Manas Tungare

My Blog

The Thin Line Between Fact and Fiction

The upcoming release of the movie adaptation of The Da Vinci Code had me thinking a little bit about the whole interleaving-facts-and-fiction thing. OK, here I go: remember this is going to be a little weird.

In the book, Dan Brown mixes fact with fiction so deftly. But why should it be restricted to a book? (And I'm not talking about the make-a-movie-out-of-it sense.) As in, we get information from so many sources: books, newspapers, television, the Web, friends, gossip, etc. How about designing, not a book, but an experience: so everything you see or hear about a particular topic is a mixture of fact and fiction. And somewhere within there, is the author's skill to embed his own story into history. It's no longer something you pick up and read, it's something you experience all the time. Part of the story might unravel itself in newspaper sections (think advertisements, or guest columns), part of the story could be revealed in a television episode, and some happenings are covered in a magazine. It's the same storyline, same timeline, it's just not restricted to a single medium. And it's no longer separate from fact: as events happen in the real world, the author (or rather, the designer) will incorporate them into the developing story.

Perhaps it could also be a community-designed experience: if you want to influence the story in a certain way (even a very minor way), you could do that. Like one of those detective books, "turn to page 46 if you think X is the killer." One could even do some backward time-travel weirdness by sneaking around and editing web log entries, or publishing two alternative versions simultaneously in a magazine and a newspaper and throwing people off on a wild goose chase to figure out what happened.

The next generation in entertainment? Or just a crazy blog entry? You be the judge! :-)

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Impeccable Timing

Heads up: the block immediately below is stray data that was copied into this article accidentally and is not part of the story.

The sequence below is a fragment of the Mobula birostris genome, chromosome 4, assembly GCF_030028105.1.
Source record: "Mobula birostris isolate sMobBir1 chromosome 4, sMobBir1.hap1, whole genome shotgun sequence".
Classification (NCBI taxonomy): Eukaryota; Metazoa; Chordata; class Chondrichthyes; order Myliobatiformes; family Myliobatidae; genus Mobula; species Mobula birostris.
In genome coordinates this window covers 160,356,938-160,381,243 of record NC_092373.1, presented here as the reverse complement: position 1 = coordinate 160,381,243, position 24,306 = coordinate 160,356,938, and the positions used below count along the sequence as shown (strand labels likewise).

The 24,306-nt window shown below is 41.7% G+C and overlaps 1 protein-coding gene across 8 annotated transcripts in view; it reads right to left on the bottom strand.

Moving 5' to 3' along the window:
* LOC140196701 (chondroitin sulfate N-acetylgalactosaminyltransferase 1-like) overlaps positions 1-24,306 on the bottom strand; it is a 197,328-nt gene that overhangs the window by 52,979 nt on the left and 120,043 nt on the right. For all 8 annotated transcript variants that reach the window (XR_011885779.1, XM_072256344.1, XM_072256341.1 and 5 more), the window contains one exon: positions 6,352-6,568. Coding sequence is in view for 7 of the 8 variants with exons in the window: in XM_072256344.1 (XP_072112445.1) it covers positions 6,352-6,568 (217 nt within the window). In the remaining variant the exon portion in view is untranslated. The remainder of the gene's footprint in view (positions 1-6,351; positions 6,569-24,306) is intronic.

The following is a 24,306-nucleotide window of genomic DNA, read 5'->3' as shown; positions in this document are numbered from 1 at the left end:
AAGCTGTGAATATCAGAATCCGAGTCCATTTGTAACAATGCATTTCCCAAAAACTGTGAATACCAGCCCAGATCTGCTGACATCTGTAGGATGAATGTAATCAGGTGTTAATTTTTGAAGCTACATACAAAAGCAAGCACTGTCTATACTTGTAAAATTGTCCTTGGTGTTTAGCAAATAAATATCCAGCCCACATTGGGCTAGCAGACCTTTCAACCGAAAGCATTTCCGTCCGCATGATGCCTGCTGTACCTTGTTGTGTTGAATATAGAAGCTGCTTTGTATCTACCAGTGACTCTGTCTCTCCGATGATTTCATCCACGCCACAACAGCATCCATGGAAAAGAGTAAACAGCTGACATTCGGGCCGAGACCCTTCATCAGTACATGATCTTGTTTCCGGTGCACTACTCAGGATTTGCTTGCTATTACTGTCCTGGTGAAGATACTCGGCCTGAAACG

Last week, I wrote a plug-in for viewing bookmarks in the Google Desktop Sidebar. Then I submitted it to Google, and it was being tested by them for a couple days. Then they approved it, and added it to the listing on their website as well as in a blog entry. I had already been receiving feedback from the curious beta testers on the Google Desktop Developers group.

So far, so good.

Then, exactly on the day Google pushed an update to their servers (which contained the new pages for my plugin), announced that they were being bought by Yahoo! Not that it made a huge lot of difference; is still the same, and as useful as it always was.

But it's a little ironic that I ended up writing a product that put a Yahoo! property inside the Google Sidebar. Not that there's anything wrong with that -- but you know, they're like rivals and stuff. :-)

Coverage Elsewhere:

And all this happened on exactly the same day. Like I said, the timing was impeccable!

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Movies Plugin for Google Desktop

With the latest release, Google Desktop 2.0 introduced script plugins. That means that it's now easy as ever to create sidebar panels. So I went ahead and created a Movies plugin -- you specify a zip code, and it will display customized movie listings for theaters near your home. You can also filter by genre, MPAA ratings, or user ratings, and sort by popularity or ratings.

Worth a try! It's available free: Google Desktop Movies Plugin.

It has also featured in Google's Plugin Library, and on the Google Desktop Blog as Plugin of the Week.

Not bad for half a day's work, eh? That's putting the Thanksgiving break to fruitful use. :-)

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Back from the Future

Let's say, all human civilization were abruptly destroyed tomorrow. Maybe not tomorrow, maybe in a thousand years, or maybe in a million. Maybe by Vogon constructor fleets, maybe by an asteroid, or maybe our own doing, such as a fatal side-effect of global warming. This isn't very unlikely, mind you, because a large part of a very interesting culture was almost wiped out by hurricane Katrina in the not-too-distant past, and I'm talking centuries into the future.

It would be arrogant of us to proclaim, today, that the artifacts of our age will survive indefinitely, so I'm thinking that there will be a time when all of our culture will be wiped out too. But presumably, life will continue ("Life finds a way." -Dr. Ian Malcolm, Jurassic Park.) I would trust the inhabitants of our space stations to re-colonize the earth if Darwinian forces do not, so let's just continue with this for the sake of argument. Now, what will archaeologists of that age discover about us when they look back?